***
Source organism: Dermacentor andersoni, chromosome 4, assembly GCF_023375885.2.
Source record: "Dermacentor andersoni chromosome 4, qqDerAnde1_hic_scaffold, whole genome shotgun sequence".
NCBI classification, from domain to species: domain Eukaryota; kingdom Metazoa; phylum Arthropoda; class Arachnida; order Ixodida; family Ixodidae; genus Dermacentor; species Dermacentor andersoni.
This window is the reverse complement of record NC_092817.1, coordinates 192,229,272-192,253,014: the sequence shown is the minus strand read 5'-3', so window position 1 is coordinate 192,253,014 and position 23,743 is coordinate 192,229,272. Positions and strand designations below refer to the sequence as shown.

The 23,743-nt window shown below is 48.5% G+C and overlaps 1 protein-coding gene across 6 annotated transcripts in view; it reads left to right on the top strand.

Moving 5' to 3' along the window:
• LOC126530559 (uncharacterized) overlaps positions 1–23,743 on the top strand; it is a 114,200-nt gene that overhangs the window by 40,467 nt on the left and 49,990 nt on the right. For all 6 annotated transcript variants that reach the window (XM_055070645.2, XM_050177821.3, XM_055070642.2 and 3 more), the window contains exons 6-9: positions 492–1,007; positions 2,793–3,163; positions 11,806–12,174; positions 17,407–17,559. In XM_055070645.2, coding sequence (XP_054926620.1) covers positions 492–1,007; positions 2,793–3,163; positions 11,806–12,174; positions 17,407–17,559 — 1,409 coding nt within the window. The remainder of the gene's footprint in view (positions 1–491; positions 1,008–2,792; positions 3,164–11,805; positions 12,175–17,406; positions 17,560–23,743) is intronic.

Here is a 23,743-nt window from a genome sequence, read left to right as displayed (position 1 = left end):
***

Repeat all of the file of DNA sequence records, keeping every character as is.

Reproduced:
Source organism: Dermacentor andersoni, chromosome 4, assembly GCF_023375885.2.
Source record: "Dermacentor andersoni chromosome 4, qqDerAnde1_hic_scaffold, whole genome shotgun sequence".
NCBI classification, from domain to species: domain Eukaryota; kingdom Metazoa; phylum Arthropoda; class Arachnida; order Ixodida; family Ixodidae; genus Dermacentor; species Dermacentor andersoni.
This window is the reverse complement of record NC_092817.1, coordinates 192,229,272-192,253,014: the sequence shown is the minus strand read 5'-3', so window position 1 is coordinate 192,253,014 and position 23,743 is coordinate 192,229,272. Positions and strand designations below refer to the sequence as shown.

The 23,743-nt window shown below is 48.5% G+C and overlaps 1 protein-coding gene across 6 annotated transcripts in view; it reads left to right on the top strand.

Moving 5' to 3' along the window:
• LOC126530559 (uncharacterized) overlaps positions 1–23,743 on the top strand; it is a 114,200-nt gene that overhangs the window by 40,467 nt on the left and 49,990 nt on the right. For all 6 annotated transcript variants that reach the window (XM_055070645.2, XM_050177821.3, XM_055070642.2 and 3 more), the window contains exons 6-9: positions 492–1,007; positions 2,793–3,163; positions 11,806–12,174; positions 17,407–17,559. In XM_055070645.2, coding sequence (XP_054926620.1) covers positions 492–1,007; positions 2,793–3,163; positions 11,806–12,174; positions 17,407–17,559 — 1,409 coding nt within the window. The remainder of the gene's footprint in view (positions 1–491; positions 1,008–2,792; positions 3,164–11,805; positions 12,175–17,406; positions 17,560–23,743) is intronic.

Here is a 23,743-nt window from a genome sequence, read left to right as displayed (position 1 = left end):